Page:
The town, the largest historic district in Connecticut, has 50 houses built before the Revolutionary War, and another 250 built before or shortly after the Civil War. Stroll the 3-mile Wethersfield Heritage Walk to see homes decked out in holiday wreaths (there’s a community door decorating contest) and twinkly lights. The self-guided walk includes 22 interpretive markers throughout Old Wethersfield.
Experience the grandeur of a lavish Victorian Christmas at the c. 1790 Hurlbut-Dunham House. Step into the front parlor with its large Christmas tree, elaborately decorated with candles, fruit, candy, popcorn, tinsel, and handmade paper ornaments, and the elegant back parlor, with holiday evergreens, mistletoe, and holly. Free tours will be offered Dec. 8-9.
Stay at the award-winning 1873 Silas W. Robbins House Bed and Breakfast (860-571-8733, www.silasrobbins.com), an elegant Victorian overlooking the picturesque Broad Street Green. The historic, three-story house has five modern rooms with private baths and period furnishings.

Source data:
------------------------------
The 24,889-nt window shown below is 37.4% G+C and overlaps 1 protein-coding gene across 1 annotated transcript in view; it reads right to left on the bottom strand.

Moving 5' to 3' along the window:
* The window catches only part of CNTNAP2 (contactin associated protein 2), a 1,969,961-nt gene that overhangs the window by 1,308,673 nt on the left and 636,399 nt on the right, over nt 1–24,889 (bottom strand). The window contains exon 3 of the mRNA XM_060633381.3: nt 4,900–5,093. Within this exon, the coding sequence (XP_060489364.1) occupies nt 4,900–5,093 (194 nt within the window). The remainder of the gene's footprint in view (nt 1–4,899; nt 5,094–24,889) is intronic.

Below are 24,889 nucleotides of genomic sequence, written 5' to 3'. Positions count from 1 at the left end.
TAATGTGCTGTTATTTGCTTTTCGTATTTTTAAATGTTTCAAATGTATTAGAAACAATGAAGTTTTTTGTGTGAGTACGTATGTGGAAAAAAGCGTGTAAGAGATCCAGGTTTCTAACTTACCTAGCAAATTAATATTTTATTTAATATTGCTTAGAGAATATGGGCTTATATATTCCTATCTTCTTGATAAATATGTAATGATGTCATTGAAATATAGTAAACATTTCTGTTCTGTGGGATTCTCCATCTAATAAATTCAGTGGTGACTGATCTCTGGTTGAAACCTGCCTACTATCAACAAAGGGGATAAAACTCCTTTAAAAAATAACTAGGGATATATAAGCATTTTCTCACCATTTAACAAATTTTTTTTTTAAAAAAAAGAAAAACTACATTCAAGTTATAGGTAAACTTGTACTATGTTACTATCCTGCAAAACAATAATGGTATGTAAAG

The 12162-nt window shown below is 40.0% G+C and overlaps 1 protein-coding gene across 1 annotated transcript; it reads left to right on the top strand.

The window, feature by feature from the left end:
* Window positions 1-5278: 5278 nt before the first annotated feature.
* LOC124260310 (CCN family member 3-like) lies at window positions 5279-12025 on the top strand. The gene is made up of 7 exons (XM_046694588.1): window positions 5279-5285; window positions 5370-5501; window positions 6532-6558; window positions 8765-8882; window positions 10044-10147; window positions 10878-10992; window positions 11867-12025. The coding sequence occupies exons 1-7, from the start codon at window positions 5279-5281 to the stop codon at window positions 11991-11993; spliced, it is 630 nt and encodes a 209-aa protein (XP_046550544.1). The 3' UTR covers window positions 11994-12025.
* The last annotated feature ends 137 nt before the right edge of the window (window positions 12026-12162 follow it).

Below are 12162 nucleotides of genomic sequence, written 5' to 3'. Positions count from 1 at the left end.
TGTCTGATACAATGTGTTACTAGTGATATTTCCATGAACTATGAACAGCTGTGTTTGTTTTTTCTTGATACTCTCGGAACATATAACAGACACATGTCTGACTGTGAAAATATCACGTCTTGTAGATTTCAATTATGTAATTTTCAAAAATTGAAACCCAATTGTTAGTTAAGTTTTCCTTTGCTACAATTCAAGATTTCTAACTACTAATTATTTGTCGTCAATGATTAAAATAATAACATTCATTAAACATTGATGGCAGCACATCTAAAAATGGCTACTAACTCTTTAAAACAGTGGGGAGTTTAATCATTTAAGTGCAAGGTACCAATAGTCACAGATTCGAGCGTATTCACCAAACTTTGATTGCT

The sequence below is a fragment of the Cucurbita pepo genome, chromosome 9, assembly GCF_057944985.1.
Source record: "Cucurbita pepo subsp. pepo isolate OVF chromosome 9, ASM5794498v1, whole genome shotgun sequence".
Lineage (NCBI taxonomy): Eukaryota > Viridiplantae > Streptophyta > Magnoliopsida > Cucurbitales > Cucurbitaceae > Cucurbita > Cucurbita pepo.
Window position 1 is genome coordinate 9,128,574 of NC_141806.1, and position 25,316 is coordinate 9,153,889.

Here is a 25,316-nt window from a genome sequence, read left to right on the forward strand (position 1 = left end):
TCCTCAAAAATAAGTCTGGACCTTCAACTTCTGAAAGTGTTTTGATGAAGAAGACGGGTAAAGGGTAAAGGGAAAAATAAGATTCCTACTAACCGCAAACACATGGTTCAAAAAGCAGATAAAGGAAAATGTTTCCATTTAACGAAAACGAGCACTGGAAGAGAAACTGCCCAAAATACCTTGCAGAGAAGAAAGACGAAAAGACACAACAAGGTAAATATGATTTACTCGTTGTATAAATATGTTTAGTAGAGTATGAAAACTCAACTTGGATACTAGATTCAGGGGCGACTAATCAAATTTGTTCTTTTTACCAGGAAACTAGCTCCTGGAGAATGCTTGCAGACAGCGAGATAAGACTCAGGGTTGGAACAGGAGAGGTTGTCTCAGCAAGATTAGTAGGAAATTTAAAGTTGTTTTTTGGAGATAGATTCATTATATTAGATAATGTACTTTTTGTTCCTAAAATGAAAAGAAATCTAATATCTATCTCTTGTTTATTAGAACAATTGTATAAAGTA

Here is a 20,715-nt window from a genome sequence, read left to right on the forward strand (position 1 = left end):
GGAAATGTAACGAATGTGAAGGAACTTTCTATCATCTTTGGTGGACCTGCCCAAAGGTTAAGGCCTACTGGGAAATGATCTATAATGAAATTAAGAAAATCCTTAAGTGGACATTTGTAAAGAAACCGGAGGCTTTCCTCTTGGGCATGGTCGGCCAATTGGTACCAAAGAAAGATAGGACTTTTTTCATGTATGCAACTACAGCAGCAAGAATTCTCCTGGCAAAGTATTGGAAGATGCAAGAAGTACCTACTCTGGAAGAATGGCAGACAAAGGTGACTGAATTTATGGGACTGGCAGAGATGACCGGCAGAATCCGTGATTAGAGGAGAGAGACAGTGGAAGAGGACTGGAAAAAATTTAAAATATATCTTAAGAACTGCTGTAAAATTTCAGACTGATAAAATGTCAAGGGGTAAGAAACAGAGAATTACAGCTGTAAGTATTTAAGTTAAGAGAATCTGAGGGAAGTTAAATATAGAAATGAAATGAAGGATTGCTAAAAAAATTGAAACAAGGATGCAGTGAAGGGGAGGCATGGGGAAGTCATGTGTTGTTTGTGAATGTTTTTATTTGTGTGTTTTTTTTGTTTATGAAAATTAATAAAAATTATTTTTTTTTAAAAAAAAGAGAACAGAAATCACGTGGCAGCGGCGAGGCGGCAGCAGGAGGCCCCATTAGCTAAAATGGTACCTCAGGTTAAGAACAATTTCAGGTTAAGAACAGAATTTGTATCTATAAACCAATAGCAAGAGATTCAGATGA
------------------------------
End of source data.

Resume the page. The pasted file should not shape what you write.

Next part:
If you’re seeking an old-fashioned holiday, head to this throwback small town that Norman Rockwell captured in his 1967 painting “Home for Christmas (Stockbridge Main Street at Christmas).” The timeless town is always charming, but especially so during the holiday season when shops are festooned with green boughs and wreaths and glimmering lights. Stroll down Main Street, with a stop at the historic Red Lion Inn (413-298-5545, www.redlioninn.com), decorated to the hilt with Christmas trees, baskets of evergreens and holly, kissing balls, red ribbons, and lights. The inn’s wraparound front porch is the perfect place to enjoy a hot toddy, and watch the people go by.
A visit to the Norman Rockwell Museum (413-298-4100, www.nrm.org), housing the world’s largest collection of Rockwell’s work, is a must. The artist’s warm holiday illustrations that once graced the covers of popular magazines and Hallmark cards are sure to get you in the spirit. The museum hosts a variety of special events in December, including craft workshops, tours, and talks.